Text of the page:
- Colonization: Aftershocks, Harry Turtledove
- The Battle of the Labyrinth, Rick Riordian
- Amusing Ourselves to Death, Neil Postman
- Jedi Trial, David Sherman and Dan Cragg
After nearly a two-month break, I returned to Harry Turtledove's Colonization series. Colonization is a sequel series to Worldwar, which (in four books) depicts the interruption of World War 2 by lizard-like aliens who see Earth as an attractive bit of real estate. The aliens, while technologically more advanced than the Earthers, badly underestimated the technological prowess of their supposed victims. They came anticipating feudal societies and kaniggits but found instead industrialized societies with war-centered economies. (Timing -- it's everything). The Lizards found that subjugating Earth completely was impossible, but they could not be removed, either. At Worldwar's end, humanity and the Lizards arranged a truce and divided Earth between themselves. All of Earth below the equator became a Lizard colony. The Colonization series is set twenty years later and depicts the growing changes in human and Lizard society. Humanity, being what it is, has "borrowed" bits of Lizard technology and has already become more advanced than we 21st century schmucks in the real world. Nazi Germany, for instance, has already landed on Mars. Mars, the war-god, is an appropriate avenue for the aggressive Nazis: in the last book, their aggressive stance toward the Lizards (read war) led to a short-lived nuclear exchange between the Vaterland and the Race. Aftershocks is set afterwards. Nazi Germany has been humanity's strongest and most brutal defender, but it has been eviscerated by both the Race's nuclear weapons and the terms of the peace. Aftershocks sees the United States take a stronger stance, and I found the read enjoyable.
Continuing in the Percy Jackson and the Olympians series this week, I read Battle of the Labyrinth, the last book that Riordian has published.The book begins, characteristically, with Percy arriving at a new school, encountering a monster, and then making a dramatic escape that lessens the school's structural integrity. When Percy arrives at Camp Half-Blood, he learns that the camp may be in more danger than he and his fellow Olympians feared: the Labyrinth, the ancient structure that once held the Minotaur, may offer the armies of the Titans a direct path to the camp. Annabeth -- the series' Hermione -- is tasked with finding Daedalus, the architect of the maze, and convincing him to deny use of the Labyrinth. At the same time, Percy is continually visited by dark dreams. In the book, the adventurers attempt to make their way through the Labyrinth, which now spans most of the United States at least, all the while encountering monsters, other demi-gods, gods, and plot twists. This book seems to be longer than the previous books and is more engaging than the others. Riordian also shows that in this series, the conflict does not completely revolve around the main character: other major characters are off doing major things between books.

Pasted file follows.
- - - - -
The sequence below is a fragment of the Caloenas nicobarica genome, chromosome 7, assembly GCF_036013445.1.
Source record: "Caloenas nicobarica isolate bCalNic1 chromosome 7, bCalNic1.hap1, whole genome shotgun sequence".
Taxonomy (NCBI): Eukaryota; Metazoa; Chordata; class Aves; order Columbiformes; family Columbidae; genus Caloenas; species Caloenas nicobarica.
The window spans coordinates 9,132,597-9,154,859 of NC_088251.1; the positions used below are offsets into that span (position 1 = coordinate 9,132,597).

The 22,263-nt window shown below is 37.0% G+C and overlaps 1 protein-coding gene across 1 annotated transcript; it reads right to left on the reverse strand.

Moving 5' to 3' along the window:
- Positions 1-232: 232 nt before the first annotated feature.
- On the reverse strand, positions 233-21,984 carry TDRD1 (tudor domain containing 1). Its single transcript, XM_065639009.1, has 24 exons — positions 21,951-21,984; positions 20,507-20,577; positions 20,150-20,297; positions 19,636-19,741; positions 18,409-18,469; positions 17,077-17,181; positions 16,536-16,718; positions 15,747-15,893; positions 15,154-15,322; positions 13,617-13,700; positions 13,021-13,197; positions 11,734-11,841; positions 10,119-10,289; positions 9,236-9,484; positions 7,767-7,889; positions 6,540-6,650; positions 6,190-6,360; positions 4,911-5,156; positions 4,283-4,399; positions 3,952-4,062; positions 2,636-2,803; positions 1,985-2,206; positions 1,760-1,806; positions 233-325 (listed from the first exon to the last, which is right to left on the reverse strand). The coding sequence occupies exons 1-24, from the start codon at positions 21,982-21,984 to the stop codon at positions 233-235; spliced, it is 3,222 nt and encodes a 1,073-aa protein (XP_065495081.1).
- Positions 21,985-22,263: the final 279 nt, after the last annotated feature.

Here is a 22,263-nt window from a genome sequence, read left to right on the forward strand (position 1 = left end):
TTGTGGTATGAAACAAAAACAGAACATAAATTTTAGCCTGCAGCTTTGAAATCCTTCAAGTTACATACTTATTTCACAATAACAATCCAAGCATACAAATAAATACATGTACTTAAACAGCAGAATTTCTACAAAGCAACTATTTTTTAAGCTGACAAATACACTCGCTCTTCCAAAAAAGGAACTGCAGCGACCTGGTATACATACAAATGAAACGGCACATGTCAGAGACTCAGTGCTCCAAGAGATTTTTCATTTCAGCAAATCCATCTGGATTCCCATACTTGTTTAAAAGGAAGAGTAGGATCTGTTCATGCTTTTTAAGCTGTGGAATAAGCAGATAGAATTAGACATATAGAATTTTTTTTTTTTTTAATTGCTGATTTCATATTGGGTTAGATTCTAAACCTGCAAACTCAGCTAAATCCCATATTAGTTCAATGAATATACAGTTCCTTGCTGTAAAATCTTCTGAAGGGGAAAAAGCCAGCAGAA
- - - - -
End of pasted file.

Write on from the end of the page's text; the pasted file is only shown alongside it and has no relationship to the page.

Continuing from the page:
Next I read Neil Postman's Amusing Ourselves to Death, in which he examines the way television has warped our culture. In Technopoly: the Surrender of Technology to Culture, he takes a stronger stand -- as you might imagine. He begins by explaining the idea that technology impacts culture (an idea shared by Isaac Asimov, who wrote in Quasar Quasar that the history of civilization cannot be rendered without examining the impact of technology), and then examines how print-culture shaped America. He then begins to write on television's impact on our culture, dedicating specific chapters to religion, politics, sports, education, and so on. Postman writes well, organizes his book in a way that makes sense, and provokes thought on his subject. Postman's opinion on television is not necessarily neutral: he and I both view it as trivializing culture. I wrote an essay back in the early fall about television and politics, and found much to agree with Postman in his chapter on politics. I recommend the read.
Lastly, I read Jedi Trial, a novel placed during the first half of the Clone Wars, shortly become Anakin Skywalker is knighted. It's essentially a combat book, with some character development. I think the Darth Bane books and Dark Rendezvous spoiled me. Perhaps if I read this without having the memory of those books fresh in my mind, I might have enjoyed it more. I find military plots to be uninteresting: Harry Turtledove's Worldwar series bored me for the most part, but Colonization has been stimulating throughout. On the other hand, I seem to enjoy Michael and Jeff Shaara's military works.
Pick of the Week: Amusing Ourselves to Death, Neil Postman
Quotation of the Week: "The television commercial is about products only in the sense that the story of Jonah is about the anatomy of whales, which is to say it isn't. Which is to say further , it is about how one ought to live one's life." - Amusing Ourselves to Death, similar to the viewpoint of one of my sociology professors, who says that "Advertising sells the idea of normalcy."
- Homeward Bound, Harry Turtledove
- Mysteries of the Middle Ages, Thomas Cahill
- The Book of Ecclesiastes, Tremper Longman